While some parts of the church are undertaking bold new initiatives, other areas are dealing with the ravages of nature’s fury.

Aspen trees shine in the fall light.
Credit: Moose Winens, Flickr, (CC BY N-C 2.0)

Bare roads, sunshine, and bits of white in the fields left over from the snowstorm last week…. The drive from Fort Saskatchewan to the Edmonton airport was beautiful.

I’m sitting in the departure lounge now, ready to head home after spending a little time with the Executive of Alberta and Northwest Conference. Last night we gathered in the sanctuary of St. Paul’s United Church for the covenanting service for the Conference’s new two one-thirds Conference Executive Secretaries. A collaborative arrangement that seemed complicated — when discussions were held last summer with Alberta and Northwest, Saskatchewan, and Manitoba and Northwestern Ontario — now feels real and natural. Shannon McCarthy and Bill Doyle shared enthusiasm for their new roles and were warmly welcomed.

I was glad to be part of that event, and to sit in on the morning with the Conference Executive.  The conversations covered the mix of uncertainty, faith, and hope that is encountered across our church. There is no doubt that we are in changing times. Some of the changes worry us, and some excite us! I consider these opportunities to be part of conversations like this, and to celebrate bold moves like this new sharing arrangement amongst three conferences, to be one of the privileges of my role.

We met after Thanksgiving weekend, when most of us had enjoyed bountiful eating in the company of family and friends. We met while neighbours on the East Coast of Canada were struggling with the aftermath of Hurricane Matthew’s unwelcome visit. We met while neighbours in Haiti were experiencing food and clean water shortages, loss of basic shelter, and grief at the many dead after Hurricane Matthew’s vicious sweep through their homeland. Prayers were offered for these neighbours, and Conference President Paul Walfall called on everyone to encourage generous support to the United Church’s emergency appeal for Haiti, Cuba and surrounding Caribbean countries.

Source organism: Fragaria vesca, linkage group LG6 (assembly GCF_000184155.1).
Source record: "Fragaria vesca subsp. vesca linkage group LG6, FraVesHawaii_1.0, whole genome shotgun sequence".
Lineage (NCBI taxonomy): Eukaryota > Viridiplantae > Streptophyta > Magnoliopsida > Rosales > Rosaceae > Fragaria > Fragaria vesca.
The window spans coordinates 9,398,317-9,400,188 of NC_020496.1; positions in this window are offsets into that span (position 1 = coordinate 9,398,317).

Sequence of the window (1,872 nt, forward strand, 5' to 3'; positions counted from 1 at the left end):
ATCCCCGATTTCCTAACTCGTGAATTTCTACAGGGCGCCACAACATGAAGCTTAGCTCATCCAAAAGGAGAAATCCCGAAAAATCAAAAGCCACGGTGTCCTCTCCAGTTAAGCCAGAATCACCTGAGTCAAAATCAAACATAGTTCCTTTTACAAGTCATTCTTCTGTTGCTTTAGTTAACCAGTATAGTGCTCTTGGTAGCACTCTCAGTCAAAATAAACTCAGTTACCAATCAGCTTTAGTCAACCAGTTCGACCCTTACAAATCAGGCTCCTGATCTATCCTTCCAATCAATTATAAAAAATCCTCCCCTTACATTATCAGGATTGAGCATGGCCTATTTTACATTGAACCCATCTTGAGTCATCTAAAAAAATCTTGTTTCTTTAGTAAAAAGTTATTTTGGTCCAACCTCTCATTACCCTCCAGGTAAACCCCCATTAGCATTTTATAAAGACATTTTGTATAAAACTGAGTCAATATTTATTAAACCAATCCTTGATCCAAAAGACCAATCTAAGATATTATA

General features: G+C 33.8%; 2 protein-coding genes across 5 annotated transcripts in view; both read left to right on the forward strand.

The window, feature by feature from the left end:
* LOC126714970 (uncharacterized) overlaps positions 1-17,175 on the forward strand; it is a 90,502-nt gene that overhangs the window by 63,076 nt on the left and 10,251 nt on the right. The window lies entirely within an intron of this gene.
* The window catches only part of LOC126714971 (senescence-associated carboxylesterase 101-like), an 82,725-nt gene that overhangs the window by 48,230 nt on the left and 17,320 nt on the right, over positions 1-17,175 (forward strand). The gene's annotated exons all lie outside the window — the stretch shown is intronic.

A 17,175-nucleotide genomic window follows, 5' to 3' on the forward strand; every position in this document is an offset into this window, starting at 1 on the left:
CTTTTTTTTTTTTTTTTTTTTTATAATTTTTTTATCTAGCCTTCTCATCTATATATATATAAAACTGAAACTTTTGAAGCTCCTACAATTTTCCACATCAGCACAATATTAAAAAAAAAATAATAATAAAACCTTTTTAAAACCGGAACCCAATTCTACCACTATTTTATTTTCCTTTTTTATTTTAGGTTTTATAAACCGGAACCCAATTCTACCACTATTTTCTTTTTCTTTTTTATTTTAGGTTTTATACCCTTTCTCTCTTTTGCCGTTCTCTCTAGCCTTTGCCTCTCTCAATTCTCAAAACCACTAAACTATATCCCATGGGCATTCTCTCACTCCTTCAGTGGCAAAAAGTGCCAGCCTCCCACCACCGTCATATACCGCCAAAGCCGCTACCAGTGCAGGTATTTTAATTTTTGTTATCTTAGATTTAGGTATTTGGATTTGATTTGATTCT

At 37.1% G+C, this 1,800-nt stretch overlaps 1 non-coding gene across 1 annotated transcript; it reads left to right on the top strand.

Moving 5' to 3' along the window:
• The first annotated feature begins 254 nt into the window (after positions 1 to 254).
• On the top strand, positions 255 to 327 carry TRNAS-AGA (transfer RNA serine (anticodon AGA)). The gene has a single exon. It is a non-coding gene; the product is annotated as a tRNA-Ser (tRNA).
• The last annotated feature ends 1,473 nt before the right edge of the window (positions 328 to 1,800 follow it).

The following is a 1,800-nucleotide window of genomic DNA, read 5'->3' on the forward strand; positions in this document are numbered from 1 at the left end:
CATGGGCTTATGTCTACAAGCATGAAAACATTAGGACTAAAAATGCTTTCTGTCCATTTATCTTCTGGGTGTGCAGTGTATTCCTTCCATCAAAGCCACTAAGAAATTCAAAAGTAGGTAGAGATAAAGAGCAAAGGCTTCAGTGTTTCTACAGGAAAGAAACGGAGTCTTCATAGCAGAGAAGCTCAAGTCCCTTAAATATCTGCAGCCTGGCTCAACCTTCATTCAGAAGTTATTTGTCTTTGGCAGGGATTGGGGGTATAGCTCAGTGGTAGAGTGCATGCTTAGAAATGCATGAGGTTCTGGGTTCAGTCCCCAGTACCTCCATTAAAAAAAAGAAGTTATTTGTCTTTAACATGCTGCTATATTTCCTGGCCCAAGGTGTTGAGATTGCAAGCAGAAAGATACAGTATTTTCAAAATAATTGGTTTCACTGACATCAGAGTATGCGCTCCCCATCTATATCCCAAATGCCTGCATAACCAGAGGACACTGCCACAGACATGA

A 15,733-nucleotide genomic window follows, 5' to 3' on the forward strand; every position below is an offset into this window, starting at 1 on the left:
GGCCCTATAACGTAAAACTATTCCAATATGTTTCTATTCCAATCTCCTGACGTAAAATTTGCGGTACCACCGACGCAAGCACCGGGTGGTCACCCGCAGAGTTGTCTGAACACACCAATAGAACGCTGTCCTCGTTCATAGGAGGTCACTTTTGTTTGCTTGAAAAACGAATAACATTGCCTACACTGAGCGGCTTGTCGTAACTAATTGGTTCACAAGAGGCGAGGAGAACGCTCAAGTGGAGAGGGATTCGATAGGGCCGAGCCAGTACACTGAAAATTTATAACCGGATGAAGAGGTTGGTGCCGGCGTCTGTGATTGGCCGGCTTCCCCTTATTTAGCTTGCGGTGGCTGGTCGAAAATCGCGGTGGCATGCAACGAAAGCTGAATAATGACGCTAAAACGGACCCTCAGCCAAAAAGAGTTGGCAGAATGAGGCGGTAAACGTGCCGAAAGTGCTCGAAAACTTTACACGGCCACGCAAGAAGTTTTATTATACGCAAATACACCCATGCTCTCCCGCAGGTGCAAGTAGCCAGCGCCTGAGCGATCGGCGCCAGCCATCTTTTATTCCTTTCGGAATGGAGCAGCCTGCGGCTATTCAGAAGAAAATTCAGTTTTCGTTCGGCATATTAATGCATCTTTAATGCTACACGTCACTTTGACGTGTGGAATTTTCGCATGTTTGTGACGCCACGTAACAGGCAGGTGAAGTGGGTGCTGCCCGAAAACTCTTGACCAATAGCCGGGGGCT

As important as our attention to structural change in the United Church is for our future, the scope of life and death issues, food and shelter issues, elsewhere, serve to remind us that institutional processes are only important if they equip us to serve God through working for justice for all on Earth.

In Thanksgiving for all whose service in the church helps build a better world.


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